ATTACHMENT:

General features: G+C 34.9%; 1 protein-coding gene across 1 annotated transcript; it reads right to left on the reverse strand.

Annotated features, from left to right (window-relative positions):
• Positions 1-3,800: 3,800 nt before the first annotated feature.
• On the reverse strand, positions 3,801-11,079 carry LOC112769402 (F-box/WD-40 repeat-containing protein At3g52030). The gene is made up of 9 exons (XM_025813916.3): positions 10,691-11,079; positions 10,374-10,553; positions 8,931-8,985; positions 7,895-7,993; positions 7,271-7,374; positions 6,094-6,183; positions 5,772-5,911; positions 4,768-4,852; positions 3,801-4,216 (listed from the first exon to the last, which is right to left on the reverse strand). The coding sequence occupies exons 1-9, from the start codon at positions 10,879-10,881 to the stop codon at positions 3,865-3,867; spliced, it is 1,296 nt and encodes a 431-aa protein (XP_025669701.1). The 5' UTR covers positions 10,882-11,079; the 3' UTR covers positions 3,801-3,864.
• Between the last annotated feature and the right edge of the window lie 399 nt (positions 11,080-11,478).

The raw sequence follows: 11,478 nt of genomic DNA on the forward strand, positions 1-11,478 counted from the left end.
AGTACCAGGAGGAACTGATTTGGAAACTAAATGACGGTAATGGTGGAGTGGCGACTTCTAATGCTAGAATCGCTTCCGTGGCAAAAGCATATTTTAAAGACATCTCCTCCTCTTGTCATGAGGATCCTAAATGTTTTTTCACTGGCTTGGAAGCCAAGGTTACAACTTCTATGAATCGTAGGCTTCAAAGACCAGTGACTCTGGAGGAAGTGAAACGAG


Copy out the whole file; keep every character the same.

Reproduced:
General features: G+C 34.9%; 1 protein-coding gene across 1 annotated transcript; it reads right to left on the reverse strand.

Annotated features, from left to right (window-relative positions):
• Positions 1-3,800: 3,800 nt before the first annotated feature.
• On the reverse strand, positions 3,801-11,079 carry LOC112769402 (F-box/WD-40 repeat-containing protein At3g52030). The gene is made up of 9 exons (XM_025813916.3): positions 10,691-11,079; positions 10,374-10,553; positions 8,931-8,985; positions 7,895-7,993; positions 7,271-7,374; positions 6,094-6,183; positions 5,772-5,911; positions 4,768-4,852; positions 3,801-4,216 (listed from the first exon to the last, which is right to left on the reverse strand). The coding sequence occupies exons 1-9, from the start codon at positions 10,879-10,881 to the stop codon at positions 3,865-3,867; spliced, it is 1,296 nt and encodes a 431-aa protein (XP_025669701.1). The 5' UTR covers positions 10,882-11,079; the 3' UTR covers positions 3,801-3,864.
• Between the last annotated feature and the right edge of the window lie 399 nt (positions 11,080-11,478).

The raw sequence follows: 11,478 nt of genomic DNA on the forward strand, positions 1-11,478 counted from the left end.
AGTACCAGGAGGAACTGATTTGGAAACTAAATGACGGTAATGGTGGAGTGGCGACTTCTAATGCTAGAATCGCTTCCGTGGCAAAAGCATATTTTAAAGACATCTCCTCCTCTTGTCATGAGGATCCTAAATGTTTTTTCACTGGCTTGGAAGCCAAGGTTACAACTTCTATGAATCGTAGGCTTCAAAGACCAGTGACTCTGGAGGAAGTGAAACGAG